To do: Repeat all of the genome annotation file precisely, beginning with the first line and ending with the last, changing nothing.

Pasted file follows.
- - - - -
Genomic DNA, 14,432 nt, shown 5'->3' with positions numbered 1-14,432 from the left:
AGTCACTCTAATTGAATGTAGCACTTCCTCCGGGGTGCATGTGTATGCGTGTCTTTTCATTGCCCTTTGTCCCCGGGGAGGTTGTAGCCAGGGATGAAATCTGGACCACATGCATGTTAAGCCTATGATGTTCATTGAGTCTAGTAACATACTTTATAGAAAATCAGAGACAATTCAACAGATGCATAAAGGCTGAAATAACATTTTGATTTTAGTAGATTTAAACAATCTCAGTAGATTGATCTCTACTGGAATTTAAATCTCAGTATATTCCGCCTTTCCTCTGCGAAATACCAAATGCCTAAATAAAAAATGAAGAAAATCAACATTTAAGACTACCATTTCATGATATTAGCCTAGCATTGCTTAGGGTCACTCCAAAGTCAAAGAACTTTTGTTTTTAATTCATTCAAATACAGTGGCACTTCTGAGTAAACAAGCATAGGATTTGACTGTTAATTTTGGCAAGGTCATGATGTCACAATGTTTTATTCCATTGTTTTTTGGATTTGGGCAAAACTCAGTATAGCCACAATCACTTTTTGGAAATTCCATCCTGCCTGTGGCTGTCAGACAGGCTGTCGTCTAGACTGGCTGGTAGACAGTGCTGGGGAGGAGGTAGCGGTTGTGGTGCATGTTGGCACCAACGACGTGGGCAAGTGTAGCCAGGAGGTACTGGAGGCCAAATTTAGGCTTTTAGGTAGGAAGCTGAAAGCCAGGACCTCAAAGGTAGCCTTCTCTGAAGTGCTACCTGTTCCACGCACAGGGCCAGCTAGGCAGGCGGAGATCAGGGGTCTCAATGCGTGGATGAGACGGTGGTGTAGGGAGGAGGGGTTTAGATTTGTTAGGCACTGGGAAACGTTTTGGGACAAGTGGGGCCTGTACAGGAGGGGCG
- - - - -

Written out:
Genomic DNA, 14,432 nt, shown 5'->3' with positions numbered 1-14,432 from the left:
AGTCACTCTAATTGAATGTAGCACTTCCTCCGGGGTGCATGTGTATGCGTGTCTTTTCATTGCCCTTTGTCCCCGGGGAGGTTGTAGCCAGGGATGAAATCTGGACCACATGCATGTTAAGCCTATGATGTTCATTGAGTCTAGTAACATACTTTATAGAAAATCAGAGACAATTCAACAGATGCATAAAGGCTGAAATAACATTTTGATTTTAGTAGATTTAAACAATCTCAGTAGATTGATCTCTACTGGAATTTAAATCTCAGTATATTCCGCCTTTCCTCTGCGAAATACCAAATGCCTAAATAAAAAATGAAGAAAATCAACATTTAAGACTACCATTTCATGATATTAGCCTAGCATTGCTTAGGGTCACTCCAAAGTCAAAGAACTTTTGTTTTTAATTCATTCAAATACAGTGGCACTTCTGAGTAAACAAGCATAGGATTTGACTGTTAATTTTGGCAAGGTCATGATGTCACAATGTTTTATTCCATTGTTTTTTGGATTTGGGCAAAACTCAGTATAGCCACAATCACTTTTTGGAAATTCCATCCTGCCTGTGGCTGTCAGACAGGCTGTCGTCTAGACTGGCTGGTAGACAGTGCTGGGGAGGAGGTAGCGGTTGTGGTGCATGTTGGCACCAACGACGTGGGCAAGTGTAGCCAGGAGGTACTGGAGGCCAAATTTAGGCTTTTAGGTAGGAAGCTGAAAGCCAGGACCTCAAAGGTAGCCTTCTCTGAAGTGCTACCTGTTCCACGCACAGGGCCAGCTAGGCAGGCGGAGATCAGGGGTCTCAATGCGTGGATGAGACGGTGGTGTAGGGAGGAGGGGTTTAGATTTGTTAGGCACTGGGAAACGTTTTGGGACAAGTGGGGCCTGTACAGGAGGGGCG